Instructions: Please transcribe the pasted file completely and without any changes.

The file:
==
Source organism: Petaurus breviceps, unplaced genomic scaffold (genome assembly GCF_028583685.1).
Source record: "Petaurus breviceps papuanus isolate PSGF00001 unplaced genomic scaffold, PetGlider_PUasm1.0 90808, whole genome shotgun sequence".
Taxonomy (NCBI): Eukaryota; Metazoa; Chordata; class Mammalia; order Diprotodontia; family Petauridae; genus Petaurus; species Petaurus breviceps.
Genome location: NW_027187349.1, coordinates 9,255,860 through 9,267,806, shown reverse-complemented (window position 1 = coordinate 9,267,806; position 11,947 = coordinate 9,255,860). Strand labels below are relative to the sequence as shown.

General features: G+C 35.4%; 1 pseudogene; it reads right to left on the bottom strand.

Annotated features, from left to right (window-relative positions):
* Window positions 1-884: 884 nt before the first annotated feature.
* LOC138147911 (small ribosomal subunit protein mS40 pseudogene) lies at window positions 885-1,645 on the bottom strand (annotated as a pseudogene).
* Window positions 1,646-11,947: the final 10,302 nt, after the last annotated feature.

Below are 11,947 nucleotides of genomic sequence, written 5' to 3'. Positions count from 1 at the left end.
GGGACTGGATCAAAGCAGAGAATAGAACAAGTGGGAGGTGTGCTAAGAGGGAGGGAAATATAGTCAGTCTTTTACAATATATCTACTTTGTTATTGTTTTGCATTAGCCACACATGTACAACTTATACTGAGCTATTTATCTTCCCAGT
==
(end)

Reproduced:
Source organism: Petaurus breviceps, unplaced genomic scaffold (genome assembly GCF_028583685.1).
Source record: "Petaurus breviceps papuanus isolate PSGF00001 unplaced genomic scaffold, PetGlider_PUasm1.0 90808, whole genome shotgun sequence".
Taxonomy (NCBI): Eukaryota; Metazoa; Chordata; class Mammalia; order Diprotodontia; family Petauridae; genus Petaurus; species Petaurus breviceps.
Genome location: NW_027187349.1, coordinates 9,255,860 through 9,267,806, shown reverse-complemented (window position 1 = coordinate 9,267,806; position 11,947 = coordinate 9,255,860). Strand labels below are relative to the sequence as shown.

General features: G+C 35.4%; 1 pseudogene; it reads right to left on the bottom strand.

Annotated features, from left to right (window-relative positions):
* Window positions 1-884: 884 nt before the first annotated feature.
* LOC138147911 (small ribosomal subunit protein mS40 pseudogene) lies at window positions 885-1,645 on the bottom strand (annotated as a pseudogene).
* Window positions 1,646-11,947: the final 10,302 nt, after the last annotated feature.

Below are 11,947 nucleotides of genomic sequence, written 5' to 3'. Positions count from 1 at the left end.
GGGACTGGATCAAAGCAGAGAATAGAACAAGTGGGAGGTGTGCTAAGAGGGAGGGAAATATAGTCAGTCTTTTACAATATATCTACTTTGTTATTGTTTTGCATTAGCCACACATGTACAACTTATACTGAGCTATTTATCTTCCCAGT